Earlier cases from the FSM had muddied the issue. In Pohnpei v KSVI No. 33 the court was asked to decide whether the State or the Municipality was entitled to damages resulting from the grounding of a vessel on a reef. The court narrowly interpreted a provision of the Trust Territory Code4 which provided that all marine areas below the ordinary high water mark belonged to the State. (At the time of the MV Kyowa Violet grounding case discussed above, the court held that this provision had been superseded by subsequent legislative provisions and was no longer the law.) The court also posited that the State should recover because under fisheries legislation the State bore the costs associated with enforcing State laws related to natural resources. Further, in spite of wording that preserved traditional rights to fishing, the Court would not allow the municipality to recover on the grounds that this might have excluded some landowners, clans or families who had suffered a loss. The court distinguished an earlier decision Damarlane v United States5 . In this case the court extensively reviewed the applicable customary law to decide whether the owners of land adjacent to the lagoon had sufficient property rights so as to entitle them to monetary compensation for damage to fishing structures caused by dredging in their abutting lagoon. In this case the court found that there were customary rights to maritime resources, but these rights were not enough to establish a compensable right of recovery for damages to fishing structures built on the
1 [2006] FMSC 53
2 [2007] FMSC 28
3 [2001] FMSC 58
4 67TTC2
5 [1995] FMPSC 2
reef. Perhaps a tabinaw concept which later decisions defined would have been helpful

There was early recognition by the courts in PNG of the principle that there exist customary rights to reefs and marine resources,6 and legislation since Independence has preserved traditional coastal fishing rights. However, the rights to the sea are limited. In ENE Land Grp. Inc. v Fonsen Logging (PNG)7 land owners sought to enlarge their traditional rights when they pursued a claim that they were entitled to be paid rental fees for the passage of the defendants’ shipping through the coastal area. The defendants’ ships passed through the coastal area to load logs from logging activities which were conducted inland. The plaintiff’s action failed as the court was unable to find the requisite possessory title to the sea for the purpose sought. There was another unusual case out of PNG. In Ulelio v Nelulu Land Group8 the defendant had obtained a certificate of title through the customary land tenure conversion process to absolute ownership over 12.5 hectares of the sea. The plaintiffs challenged the validity of the ownership of the sea and coastal area. The court reviewed the history of common law and customary rights and concluded that at no time had there been any recognition of any absolute possessory title in individuals or groups to the sea.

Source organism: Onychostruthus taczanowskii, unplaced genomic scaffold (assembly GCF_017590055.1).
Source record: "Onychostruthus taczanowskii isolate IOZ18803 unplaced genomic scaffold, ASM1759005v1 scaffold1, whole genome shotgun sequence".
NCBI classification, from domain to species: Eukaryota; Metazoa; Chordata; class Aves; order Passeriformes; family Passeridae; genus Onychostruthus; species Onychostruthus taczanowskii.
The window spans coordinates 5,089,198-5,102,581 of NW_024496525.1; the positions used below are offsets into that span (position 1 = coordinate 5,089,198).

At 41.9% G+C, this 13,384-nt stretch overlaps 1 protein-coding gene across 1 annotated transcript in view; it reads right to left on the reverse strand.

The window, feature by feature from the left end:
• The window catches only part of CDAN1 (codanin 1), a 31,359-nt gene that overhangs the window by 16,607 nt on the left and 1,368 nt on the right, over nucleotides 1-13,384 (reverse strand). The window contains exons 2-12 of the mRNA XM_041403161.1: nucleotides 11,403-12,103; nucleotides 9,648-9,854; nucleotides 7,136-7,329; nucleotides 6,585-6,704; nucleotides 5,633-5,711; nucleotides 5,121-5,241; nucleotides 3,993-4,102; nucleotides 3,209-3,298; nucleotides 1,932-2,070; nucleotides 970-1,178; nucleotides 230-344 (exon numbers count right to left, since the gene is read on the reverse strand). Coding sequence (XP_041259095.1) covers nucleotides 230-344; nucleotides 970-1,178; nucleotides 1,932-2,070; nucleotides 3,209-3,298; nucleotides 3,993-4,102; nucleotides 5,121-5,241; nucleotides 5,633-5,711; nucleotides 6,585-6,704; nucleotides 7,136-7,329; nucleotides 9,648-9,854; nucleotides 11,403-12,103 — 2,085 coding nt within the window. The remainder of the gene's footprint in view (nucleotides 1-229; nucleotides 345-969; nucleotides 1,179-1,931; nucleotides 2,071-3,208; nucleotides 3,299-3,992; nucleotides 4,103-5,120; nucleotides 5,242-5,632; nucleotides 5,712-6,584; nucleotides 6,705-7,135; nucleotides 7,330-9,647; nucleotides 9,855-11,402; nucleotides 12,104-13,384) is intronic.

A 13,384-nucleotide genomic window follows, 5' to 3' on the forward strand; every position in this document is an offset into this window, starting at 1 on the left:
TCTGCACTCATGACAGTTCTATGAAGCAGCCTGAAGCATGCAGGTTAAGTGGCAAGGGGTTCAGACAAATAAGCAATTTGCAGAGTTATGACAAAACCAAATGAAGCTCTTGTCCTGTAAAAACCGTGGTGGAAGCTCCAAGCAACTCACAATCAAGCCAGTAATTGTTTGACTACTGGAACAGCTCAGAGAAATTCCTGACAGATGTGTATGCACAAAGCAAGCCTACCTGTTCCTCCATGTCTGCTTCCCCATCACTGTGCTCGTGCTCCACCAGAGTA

There have been a few reported cases which deal with a private individuals’ proprietary interest in the foreshore. In Tokyo Corp. v Mago Island Estate Ltd9 the Fijian High Court decided that rights to the foreshore, water and seabed are vested in the state. The judgement includes an interesting historical perspective, but unfortunately the parties decided not to have the rights to the fisheries issue adjudicated. In the FSM, a resort owner brought a claim against Kosrae State for damage to his beachfront allegedly caused by state road works.10 The court held that the private landowner had no standing to sue the state with respect to rocks deposited below the ordinary high water mark because that is state land. In Browne v Bastien11 a private coastal property owner sought a declaratory order from the Vanuatu court to have his neighbour’s seawall dismantled. The plaintiff was somewhat successful in his nuisance claim; however, counsel for the plaintiff would have been wiser to have approached the Minister for an order pursuant to the Foreshore Development Act as the sea wall did not comply with this legislation.